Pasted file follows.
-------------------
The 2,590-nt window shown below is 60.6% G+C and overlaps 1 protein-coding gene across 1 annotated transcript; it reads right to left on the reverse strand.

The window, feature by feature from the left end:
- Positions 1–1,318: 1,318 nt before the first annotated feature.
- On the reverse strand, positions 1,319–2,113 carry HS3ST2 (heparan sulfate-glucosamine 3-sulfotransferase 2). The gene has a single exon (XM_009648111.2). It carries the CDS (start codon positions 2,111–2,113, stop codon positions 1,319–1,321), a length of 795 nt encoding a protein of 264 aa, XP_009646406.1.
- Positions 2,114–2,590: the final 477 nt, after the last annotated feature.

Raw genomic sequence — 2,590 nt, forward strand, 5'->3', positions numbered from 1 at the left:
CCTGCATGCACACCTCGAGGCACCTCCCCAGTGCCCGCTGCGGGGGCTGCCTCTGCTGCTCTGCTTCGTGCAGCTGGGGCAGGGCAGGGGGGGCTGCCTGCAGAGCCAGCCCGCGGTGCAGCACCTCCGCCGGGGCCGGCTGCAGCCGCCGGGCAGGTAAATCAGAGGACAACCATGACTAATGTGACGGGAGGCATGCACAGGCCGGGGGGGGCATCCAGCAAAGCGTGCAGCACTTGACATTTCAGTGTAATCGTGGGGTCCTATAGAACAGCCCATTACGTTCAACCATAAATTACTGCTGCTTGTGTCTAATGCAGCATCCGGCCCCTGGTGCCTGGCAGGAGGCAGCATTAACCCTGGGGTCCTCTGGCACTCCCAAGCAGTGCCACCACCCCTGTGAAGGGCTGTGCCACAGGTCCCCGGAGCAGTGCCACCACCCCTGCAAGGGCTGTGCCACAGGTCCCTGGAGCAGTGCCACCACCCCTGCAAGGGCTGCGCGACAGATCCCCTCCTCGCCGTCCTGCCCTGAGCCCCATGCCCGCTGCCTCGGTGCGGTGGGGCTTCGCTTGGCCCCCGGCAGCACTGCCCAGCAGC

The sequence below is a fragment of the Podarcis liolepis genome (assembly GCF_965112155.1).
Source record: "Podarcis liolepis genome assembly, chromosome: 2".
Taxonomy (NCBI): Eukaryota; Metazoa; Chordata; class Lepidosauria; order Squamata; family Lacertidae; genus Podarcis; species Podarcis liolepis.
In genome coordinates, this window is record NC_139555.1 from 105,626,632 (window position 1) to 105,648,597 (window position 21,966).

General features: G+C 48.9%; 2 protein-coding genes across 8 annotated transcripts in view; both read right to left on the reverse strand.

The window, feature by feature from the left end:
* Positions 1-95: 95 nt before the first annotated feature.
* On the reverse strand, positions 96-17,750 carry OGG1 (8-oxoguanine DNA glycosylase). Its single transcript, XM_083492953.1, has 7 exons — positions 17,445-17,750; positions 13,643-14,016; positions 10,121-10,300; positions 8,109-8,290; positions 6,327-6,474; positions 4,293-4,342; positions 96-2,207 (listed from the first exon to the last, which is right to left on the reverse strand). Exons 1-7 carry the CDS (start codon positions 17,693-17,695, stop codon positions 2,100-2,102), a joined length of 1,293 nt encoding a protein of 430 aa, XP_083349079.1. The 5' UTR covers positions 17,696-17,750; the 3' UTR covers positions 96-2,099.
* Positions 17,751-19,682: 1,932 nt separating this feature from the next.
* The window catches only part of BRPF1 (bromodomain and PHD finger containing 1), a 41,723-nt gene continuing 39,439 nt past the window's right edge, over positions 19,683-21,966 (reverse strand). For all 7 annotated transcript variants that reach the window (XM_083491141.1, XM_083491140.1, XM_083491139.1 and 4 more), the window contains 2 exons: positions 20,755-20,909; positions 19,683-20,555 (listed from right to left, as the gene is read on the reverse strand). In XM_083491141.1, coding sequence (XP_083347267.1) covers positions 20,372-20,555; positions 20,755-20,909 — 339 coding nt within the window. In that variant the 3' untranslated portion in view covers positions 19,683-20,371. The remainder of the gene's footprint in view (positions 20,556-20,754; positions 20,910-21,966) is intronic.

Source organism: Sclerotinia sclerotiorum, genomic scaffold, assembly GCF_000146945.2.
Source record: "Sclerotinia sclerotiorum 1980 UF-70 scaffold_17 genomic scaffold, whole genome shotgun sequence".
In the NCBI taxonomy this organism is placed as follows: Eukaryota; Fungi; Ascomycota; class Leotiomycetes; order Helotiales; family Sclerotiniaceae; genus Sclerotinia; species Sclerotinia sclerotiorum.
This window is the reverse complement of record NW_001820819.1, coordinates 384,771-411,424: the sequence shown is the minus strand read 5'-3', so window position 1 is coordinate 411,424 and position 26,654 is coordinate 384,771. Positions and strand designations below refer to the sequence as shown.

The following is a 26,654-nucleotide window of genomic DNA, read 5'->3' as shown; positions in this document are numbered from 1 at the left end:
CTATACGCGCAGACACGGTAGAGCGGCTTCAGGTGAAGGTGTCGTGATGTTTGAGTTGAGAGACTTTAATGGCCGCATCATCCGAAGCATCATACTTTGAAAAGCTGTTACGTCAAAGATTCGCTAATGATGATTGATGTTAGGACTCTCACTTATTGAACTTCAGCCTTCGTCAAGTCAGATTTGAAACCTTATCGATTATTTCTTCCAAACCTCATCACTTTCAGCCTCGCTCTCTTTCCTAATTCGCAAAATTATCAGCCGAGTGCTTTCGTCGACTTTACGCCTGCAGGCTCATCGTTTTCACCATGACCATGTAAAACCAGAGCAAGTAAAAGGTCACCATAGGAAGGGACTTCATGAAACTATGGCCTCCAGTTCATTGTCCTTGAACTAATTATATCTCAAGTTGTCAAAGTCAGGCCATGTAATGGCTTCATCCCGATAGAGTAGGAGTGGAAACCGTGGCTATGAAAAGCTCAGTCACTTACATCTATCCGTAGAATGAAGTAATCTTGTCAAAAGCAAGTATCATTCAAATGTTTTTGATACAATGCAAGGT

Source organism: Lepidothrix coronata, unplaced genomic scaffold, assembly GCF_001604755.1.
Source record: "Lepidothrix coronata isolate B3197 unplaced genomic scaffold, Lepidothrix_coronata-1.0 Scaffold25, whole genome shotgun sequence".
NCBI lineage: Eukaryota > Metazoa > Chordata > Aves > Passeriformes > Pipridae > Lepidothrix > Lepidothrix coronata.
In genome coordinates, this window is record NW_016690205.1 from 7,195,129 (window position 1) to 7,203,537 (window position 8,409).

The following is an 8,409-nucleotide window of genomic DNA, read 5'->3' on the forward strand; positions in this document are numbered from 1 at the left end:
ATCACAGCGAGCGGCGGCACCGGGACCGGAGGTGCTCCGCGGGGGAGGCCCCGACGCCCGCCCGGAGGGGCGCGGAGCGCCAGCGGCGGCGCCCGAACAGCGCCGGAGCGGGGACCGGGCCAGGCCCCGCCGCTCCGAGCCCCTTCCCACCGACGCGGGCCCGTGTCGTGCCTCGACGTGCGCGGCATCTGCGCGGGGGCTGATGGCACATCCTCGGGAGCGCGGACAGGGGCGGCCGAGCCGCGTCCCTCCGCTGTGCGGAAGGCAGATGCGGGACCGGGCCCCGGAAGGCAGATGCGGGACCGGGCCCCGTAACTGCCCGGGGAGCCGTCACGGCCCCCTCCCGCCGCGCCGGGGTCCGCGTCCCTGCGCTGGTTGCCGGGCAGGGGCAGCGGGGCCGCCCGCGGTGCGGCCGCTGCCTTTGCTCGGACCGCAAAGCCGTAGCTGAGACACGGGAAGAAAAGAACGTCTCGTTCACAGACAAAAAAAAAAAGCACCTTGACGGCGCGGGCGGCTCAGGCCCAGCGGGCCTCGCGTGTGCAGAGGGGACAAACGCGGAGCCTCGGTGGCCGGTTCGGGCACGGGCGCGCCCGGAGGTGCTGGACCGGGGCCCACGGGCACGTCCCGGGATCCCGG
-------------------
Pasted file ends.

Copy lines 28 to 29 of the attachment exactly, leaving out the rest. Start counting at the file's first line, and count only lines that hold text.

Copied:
The following is an 8,409-nucleotide window of genomic DNA, read 5'->3' on the forward strand; positions in this document are numbered from 1 at the left end:
ATCACAGCGAGCGGCGGCACCGGGACCGGAGGTGCTCCGCGGGGGAGGCCCCGACGCCCGCCCGGAGGGGCGCGGAGCGCCAGCGGCGGCGCCCGAACAGCGCCGGAGCGGGGACCGGGCCAGGCCCCGCCGCTCCGAGCCCCTTCCCACCGACGCGGGCCCGTGTCGTGCCTCGACGTGCGCGGCATCTGCGCGGGGGCTGATGGCACATCCTCGGGAGCGCGGACAGGGGCGGCCGAGCCGCGTCCCTCCGCTGTGCGGAAGGCAGATGCGGGACCGGGCCCCGGAAGGCAGATGCGGGACCGGGCCCCGTAACTGCCCGGGGAGCCGTCACGGCCCCCTCCCGCCGCGCCGGGGTCCGCGTCCCTGCGCTGGTTGCCGGGCAGGGGCAGCGGGGCCGCCCGCGGTGCGGCCGCTGCCTTTGCTCGGACCGCAAAGCCGTAGCTGAGACACGGGAAGAAAAGAACGTCTCGTTCACAGACAAAAAAAAAAAGCACCTTGACGGCGCGGGCGGCTCAGGCCCAGCGGGCCTCGCGTGTGCAGAGGGGACAAACGCGGAGCCTCGGTGGCCGGTTCGGGCACGGGCGCGCCCGGAGGTGCTGGACCGGGGCCCACGGGCACGTCCCGGGATCCCGG